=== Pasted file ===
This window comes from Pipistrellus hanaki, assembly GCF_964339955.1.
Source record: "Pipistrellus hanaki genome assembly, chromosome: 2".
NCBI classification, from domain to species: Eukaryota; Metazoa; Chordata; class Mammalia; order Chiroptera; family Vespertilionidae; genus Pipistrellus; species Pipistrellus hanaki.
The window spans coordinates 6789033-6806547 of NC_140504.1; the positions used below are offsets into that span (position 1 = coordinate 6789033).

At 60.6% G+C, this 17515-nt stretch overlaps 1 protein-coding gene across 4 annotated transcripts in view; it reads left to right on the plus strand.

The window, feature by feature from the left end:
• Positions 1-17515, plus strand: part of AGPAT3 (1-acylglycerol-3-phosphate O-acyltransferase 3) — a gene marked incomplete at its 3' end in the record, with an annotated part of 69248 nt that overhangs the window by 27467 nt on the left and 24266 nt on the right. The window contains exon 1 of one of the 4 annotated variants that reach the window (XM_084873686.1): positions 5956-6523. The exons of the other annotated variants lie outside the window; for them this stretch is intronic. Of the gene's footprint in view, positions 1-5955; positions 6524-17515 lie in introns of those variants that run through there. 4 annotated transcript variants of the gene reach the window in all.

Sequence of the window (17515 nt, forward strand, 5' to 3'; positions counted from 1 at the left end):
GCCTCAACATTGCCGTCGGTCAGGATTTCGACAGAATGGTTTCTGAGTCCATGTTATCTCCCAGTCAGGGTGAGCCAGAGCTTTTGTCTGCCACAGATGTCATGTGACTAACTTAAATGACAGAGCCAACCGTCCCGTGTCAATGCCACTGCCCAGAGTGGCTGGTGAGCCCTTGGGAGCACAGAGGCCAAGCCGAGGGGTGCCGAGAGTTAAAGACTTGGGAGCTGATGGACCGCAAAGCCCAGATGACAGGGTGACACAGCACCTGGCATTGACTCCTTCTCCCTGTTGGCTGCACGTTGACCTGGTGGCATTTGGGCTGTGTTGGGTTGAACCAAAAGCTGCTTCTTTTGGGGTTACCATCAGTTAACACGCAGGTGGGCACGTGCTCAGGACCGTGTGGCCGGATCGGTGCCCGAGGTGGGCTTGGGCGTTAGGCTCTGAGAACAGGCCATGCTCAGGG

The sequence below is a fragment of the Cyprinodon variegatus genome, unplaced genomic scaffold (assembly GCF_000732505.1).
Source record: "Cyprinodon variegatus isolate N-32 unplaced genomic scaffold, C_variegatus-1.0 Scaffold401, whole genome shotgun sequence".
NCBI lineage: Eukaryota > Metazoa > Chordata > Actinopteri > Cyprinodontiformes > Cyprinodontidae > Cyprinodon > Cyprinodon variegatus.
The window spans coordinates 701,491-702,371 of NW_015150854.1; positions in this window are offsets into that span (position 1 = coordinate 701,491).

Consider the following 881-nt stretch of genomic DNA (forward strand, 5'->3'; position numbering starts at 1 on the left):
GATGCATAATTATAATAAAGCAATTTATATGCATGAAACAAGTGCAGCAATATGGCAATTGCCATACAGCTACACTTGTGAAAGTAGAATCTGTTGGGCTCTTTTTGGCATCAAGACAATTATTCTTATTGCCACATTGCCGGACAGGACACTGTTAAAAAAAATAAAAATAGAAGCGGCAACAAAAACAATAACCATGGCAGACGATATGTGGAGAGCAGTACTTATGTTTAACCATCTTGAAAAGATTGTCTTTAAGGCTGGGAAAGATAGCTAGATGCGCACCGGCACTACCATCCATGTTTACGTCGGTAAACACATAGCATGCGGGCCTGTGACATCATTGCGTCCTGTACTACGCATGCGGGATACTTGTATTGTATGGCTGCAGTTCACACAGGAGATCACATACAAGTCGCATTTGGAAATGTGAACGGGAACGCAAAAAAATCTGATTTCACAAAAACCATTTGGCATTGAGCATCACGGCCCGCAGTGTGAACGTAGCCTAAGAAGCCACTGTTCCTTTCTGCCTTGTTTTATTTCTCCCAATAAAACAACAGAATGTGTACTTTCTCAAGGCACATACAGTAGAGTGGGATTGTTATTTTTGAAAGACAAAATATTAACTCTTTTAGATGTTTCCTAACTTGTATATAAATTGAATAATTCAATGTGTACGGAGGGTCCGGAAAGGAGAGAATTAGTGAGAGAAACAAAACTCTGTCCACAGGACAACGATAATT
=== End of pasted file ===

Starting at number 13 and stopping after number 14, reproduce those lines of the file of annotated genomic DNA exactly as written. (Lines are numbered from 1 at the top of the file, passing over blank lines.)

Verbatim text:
The window spans coordinates 701,491-702,371 of NW_015150854.1; positions in this window are offsets into that span (position 1 = coordinate 701,491).

Consider the following 881-nt stretch of genomic DNA (forward strand, 5'->3'; position numbering starts at 1 on the left):